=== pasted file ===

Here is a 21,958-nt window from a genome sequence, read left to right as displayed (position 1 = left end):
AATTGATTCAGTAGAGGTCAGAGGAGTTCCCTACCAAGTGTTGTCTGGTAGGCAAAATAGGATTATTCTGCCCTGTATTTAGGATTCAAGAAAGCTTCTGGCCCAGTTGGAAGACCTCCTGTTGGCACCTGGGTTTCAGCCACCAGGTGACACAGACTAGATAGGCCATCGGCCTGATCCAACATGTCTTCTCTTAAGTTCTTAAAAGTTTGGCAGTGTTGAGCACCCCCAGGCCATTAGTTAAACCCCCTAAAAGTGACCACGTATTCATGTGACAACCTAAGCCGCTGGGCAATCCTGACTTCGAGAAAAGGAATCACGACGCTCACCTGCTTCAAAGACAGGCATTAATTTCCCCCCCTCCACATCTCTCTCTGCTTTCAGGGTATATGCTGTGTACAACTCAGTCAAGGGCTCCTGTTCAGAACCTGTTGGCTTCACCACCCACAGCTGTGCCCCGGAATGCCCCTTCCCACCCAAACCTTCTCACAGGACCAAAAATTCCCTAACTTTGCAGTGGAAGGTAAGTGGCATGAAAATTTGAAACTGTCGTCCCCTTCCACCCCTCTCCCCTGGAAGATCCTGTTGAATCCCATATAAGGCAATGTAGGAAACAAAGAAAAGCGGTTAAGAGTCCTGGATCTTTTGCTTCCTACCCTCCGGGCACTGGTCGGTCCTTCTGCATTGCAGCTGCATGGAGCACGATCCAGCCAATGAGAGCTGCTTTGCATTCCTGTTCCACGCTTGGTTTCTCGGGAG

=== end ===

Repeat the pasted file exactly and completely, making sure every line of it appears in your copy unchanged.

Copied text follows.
Here is a 21,958-nt window from a genome sequence, read left to right as displayed (position 1 = left end):
AATTGATTCAGTAGAGGTCAGAGGAGTTCCCTACCAAGTGTTGTCTGGTAGGCAAAATAGGATTATTCTGCCCTGTATTTAGGATTCAAGAAAGCTTCTGGCCCAGTTGGAAGACCTCCTGTTGGCACCTGGGTTTCAGCCACCAGGTGACACAGACTAGATAGGCCATCGGCCTGATCCAACATGTCTTCTCTTAAGTTCTTAAAAGTTTGGCAGTGTTGAGCACCCCCAGGCCATTAGTTAAACCCCCTAAAAGTGACCACGTATTCATGTGACAACCTAAGCCGCTGGGCAATCCTGACTTCGAGAAAAGGAATCACGACGCTCACCTGCTTCAAAGACAGGCATTAATTTCCCCCCCTCCACATCTCTCTCTGCTTTCAGGGTATATGCTGTGTACAACTCAGTCAAGGGCTCCTGTTCAGAACCTGTTGGCTTCACCACCCACAGCTGTGCCCCGGAATGCCCCTTCCCACCCAAACCTTCTCACAGGACCAAAAATTCCCTAACTTTGCAGTGGAAGGTAAGTGGCATGAAAATTTGAAACTGTCGTCCCCTTCCACCCCTCTCCCCTGGAAGATCCTGTTGAATCCCATATAAGGCAATGTAGGAAACAAAGAAAAGCGGTTAAGAGTCCTGGATCTTTTGCTTCCTACCCTCCGGGCACTGGTCGGTCCTTCTGCATTGCAGCTGCATGGAGCACGATCCAGCCAATGAGAGCTGCTTTGCATTCCTGTTCCACGCTTGGTTTCTCGGGAG